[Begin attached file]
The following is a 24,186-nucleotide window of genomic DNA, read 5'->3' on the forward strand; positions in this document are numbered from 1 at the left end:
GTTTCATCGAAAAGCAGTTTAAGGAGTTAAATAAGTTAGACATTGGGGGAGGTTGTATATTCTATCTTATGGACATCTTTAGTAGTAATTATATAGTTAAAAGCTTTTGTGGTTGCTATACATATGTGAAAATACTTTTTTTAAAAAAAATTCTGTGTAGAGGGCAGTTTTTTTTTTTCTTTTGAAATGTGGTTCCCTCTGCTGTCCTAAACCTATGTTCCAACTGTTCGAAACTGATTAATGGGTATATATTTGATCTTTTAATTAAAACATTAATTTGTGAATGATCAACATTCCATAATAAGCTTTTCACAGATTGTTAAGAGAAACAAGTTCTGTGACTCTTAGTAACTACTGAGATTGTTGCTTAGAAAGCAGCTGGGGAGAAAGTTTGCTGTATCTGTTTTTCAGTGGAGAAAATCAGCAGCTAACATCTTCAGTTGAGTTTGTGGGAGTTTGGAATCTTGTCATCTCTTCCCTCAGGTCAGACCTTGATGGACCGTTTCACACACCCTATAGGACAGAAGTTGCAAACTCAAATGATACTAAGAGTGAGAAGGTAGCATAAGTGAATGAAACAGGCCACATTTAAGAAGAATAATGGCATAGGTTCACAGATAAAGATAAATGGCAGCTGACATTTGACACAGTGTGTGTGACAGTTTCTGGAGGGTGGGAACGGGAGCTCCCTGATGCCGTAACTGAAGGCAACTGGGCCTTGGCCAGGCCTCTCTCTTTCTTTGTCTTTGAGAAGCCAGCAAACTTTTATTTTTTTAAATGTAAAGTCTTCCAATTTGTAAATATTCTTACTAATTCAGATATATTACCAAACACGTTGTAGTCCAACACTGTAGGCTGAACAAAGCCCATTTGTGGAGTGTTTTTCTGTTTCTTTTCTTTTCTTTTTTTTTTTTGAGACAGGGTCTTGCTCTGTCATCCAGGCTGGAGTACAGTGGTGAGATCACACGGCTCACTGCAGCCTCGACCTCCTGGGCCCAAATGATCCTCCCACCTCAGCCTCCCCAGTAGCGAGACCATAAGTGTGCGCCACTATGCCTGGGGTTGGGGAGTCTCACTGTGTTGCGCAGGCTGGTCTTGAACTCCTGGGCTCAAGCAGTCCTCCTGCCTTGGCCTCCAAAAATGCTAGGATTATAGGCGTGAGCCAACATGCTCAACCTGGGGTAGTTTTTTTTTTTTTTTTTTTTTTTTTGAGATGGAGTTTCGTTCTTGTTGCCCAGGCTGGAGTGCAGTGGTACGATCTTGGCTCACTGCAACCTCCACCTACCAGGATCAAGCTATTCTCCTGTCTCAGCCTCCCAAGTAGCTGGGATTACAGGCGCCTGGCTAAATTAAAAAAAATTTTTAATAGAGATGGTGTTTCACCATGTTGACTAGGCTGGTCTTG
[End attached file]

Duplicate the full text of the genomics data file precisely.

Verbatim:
The following is a 24,186-nucleotide window of genomic DNA, read 5'->3' on the forward strand; positions in this document are numbered from 1 at the left end:
GTTTCATCGAAAAGCAGTTTAAGGAGTTAAATAAGTTAGACATTGGGGGAGGTTGTATATTCTATCTTATGGACATCTTTAGTAGTAATTATATAGTTAAAAGCTTTTGTGGTTGCTATACATATGTGAAAATACTTTTTTTAAAAAAAATTCTGTGTAGAGGGCAGTTTTTTTTTTTCTTTTGAAATGTGGTTCCCTCTGCTGTCCTAAACCTATGTTCCAACTGTTCGAAACTGATTAATGGGTATATATTTGATCTTTTAATTAAAACATTAATTTGTGAATGATCAACATTCCATAATAAGCTTTTCACAGATTGTTAAGAGAAACAAGTTCTGTGACTCTTAGTAACTACTGAGATTGTTGCTTAGAAAGCAGCTGGGGAGAAAGTTTGCTGTATCTGTTTTTCAGTGGAGAAAATCAGCAGCTAACATCTTCAGTTGAGTTTGTGGGAGTTTGGAATCTTGTCATCTCTTCCCTCAGGTCAGACCTTGATGGACCGTTTCACACACCCTATAGGACAGAAGTTGCAAACTCAAATGATACTAAGAGTGAGAAGGTAGCATAAGTGAATGAAACAGGCCACATTTAAGAAGAATAATGGCATAGGTTCACAGATAAAGATAAATGGCAGCTGACATTTGACACAGTGTGTGTGACAGTTTCTGGAGGGTGGGAACGGGAGCTCCCTGATGCCGTAACTGAAGGCAACTGGGCCTTGGCCAGGCCTCTCTCTTTCTTTGTCTTTGAGAAGCCAGCAAACTTTTATTTTTTTAAATGTAAAGTCTTCCAATTTGTAAATATTCTTACTAATTCAGATATATTACCAAACACGTTGTAGTCCAACACTGTAGGCTGAACAAAGCCCATTTGTGGAGTGTTTTTCTGTTTCTTTTCTTTTCTTTTTTTTTTTTGAGACAGGGTCTTGCTCTGTCATCCAGGCTGGAGTACAGTGGTGAGATCACACGGCTCACTGCAGCCTCGACCTCCTGGGCCCAAATGATCCTCCCACCTCAGCCTCCCCAGTAGCGAGACCATAAGTGTGCGCCACTATGCCTGGGGTTGGGGAGTCTCACTGTGTTGCGCAGGCTGGTCTTGAACTCCTGGGCTCAAGCAGTCCTCCTGCCTTGGCCTCCAAAAATGCTAGGATTATAGGCGTGAGCCAACATGCTCAACCTGGGGTAGTTTTTTTTTTTTTTTTTTTTTTTTTGAGATGGAGTTTCGTTCTTGTTGCCCAGGCTGGAGTGCAGTGGTACGATCTTGGCTCACTGCAACCTCCACCTACCAGGATCAAGCTATTCTCCTGTCTCAGCCTCCCAAGTAGCTGGGATTACAGGCGCCTGGCTAAATTAAAAAAAATTTTTAATAGAGATGGTGTTTCACCATGTTGACTAGGCTGGTCTTG